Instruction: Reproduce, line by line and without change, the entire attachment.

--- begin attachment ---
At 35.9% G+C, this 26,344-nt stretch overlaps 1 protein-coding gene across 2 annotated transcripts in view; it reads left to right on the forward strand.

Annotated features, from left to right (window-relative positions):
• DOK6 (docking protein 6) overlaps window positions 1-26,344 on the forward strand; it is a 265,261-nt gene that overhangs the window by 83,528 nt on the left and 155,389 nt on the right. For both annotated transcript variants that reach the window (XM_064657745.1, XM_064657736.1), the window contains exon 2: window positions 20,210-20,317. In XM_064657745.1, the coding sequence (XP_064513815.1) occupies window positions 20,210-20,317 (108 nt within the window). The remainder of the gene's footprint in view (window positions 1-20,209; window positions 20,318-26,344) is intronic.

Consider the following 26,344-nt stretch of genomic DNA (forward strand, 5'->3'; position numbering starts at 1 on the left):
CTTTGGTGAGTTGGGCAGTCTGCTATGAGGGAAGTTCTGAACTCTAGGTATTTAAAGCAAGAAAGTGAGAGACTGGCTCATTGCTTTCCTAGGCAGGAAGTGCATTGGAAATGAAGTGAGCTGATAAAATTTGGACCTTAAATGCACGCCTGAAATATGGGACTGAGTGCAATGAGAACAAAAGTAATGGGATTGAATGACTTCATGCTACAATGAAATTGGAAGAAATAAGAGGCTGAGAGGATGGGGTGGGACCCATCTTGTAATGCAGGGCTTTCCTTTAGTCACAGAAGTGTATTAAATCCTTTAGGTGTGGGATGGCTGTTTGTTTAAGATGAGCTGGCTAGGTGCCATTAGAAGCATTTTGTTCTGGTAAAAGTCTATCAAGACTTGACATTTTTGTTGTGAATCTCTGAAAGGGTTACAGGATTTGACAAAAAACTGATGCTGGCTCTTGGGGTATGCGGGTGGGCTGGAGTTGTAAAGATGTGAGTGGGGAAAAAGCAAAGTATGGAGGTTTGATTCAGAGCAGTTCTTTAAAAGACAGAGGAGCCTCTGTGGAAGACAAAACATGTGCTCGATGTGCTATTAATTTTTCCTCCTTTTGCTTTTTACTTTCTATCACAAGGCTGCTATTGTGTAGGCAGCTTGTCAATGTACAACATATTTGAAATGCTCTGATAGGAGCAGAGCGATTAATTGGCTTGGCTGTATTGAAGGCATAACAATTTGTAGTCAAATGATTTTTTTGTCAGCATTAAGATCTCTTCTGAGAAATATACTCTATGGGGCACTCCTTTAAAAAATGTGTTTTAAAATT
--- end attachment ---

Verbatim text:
At 35.9% G+C, this 26,344-nt stretch overlaps 1 protein-coding gene across 2 annotated transcripts in view; it reads left to right on the forward strand.

Annotated features, from left to right (window-relative positions):
• DOK6 (docking protein 6) overlaps window positions 1-26,344 on the forward strand; it is a 265,261-nt gene that overhangs the window by 83,528 nt on the left and 155,389 nt on the right. For both annotated transcript variants that reach the window (XM_064657745.1, XM_064657736.1), the window contains exon 2: window positions 20,210-20,317. In XM_064657745.1, the coding sequence (XP_064513815.1) occupies window positions 20,210-20,317 (108 nt within the window). The remainder of the gene's footprint in view (window positions 1-20,209; window positions 20,318-26,344) is intronic.

Consider the following 26,344-nt stretch of genomic DNA (forward strand, 5'->3'; position numbering starts at 1 on the left):
CTTTGGTGAGTTGGGCAGTCTGCTATGAGGGAAGTTCTGAACTCTAGGTATTTAAAGCAAGAAAGTGAGAGACTGGCTCATTGCTTTCCTAGGCAGGAAGTGCATTGGAAATGAAGTGAGCTGATAAAATTTGGACCTTAAATGCACGCCTGAAATATGGGACTGAGTGCAATGAGAACAAAAGTAATGGGATTGAATGACTTCATGCTACAATGAAATTGGAAGAAATAAGAGGCTGAGAGGATGGGGTGGGACCCATCTTGTAATGCAGGGCTTTCCTTTAGTCACAGAAGTGTATTAAATCCTTTAGGTGTGGGATGGCTGTTTGTTTAAGATGAGCTGGCTAGGTGCCATTAGAAGCATTTTGTTCTGGTAAAAGTCTATCAAGACTTGACATTTTTGTTGTGAATCTCTGAAAGGGTTACAGGATTTGACAAAAAACTGATGCTGGCTCTTGGGGTATGCGGGTGGGCTGGAGTTGTAAAGATGTGAGTGGGGAAAAAGCAAAGTATGGAGGTTTGATTCAGAGCAGTTCTTTAAAAGACAGAGGAGCCTCTGTGGAAGACAAAACATGTGCTCGATGTGCTATTAATTTTTCCTCCTTTTGCTTTTTACTTTCTATCACAAGGCTGCTATTGTGTAGGCAGCTTGTCAATGTACAACATATTTGAAATGCTCTGATAGGAGCAGAGCGATTAATTGGCTTGGCTGTATTGAAGGCATAACAATTTGTAGTCAAATGATTTTTTTGTCAGCATTAAGATCTCTTCTGAGAAATATACTCTATGGGGCACTCCTTTAAAAAATGTGTTTTAAAATT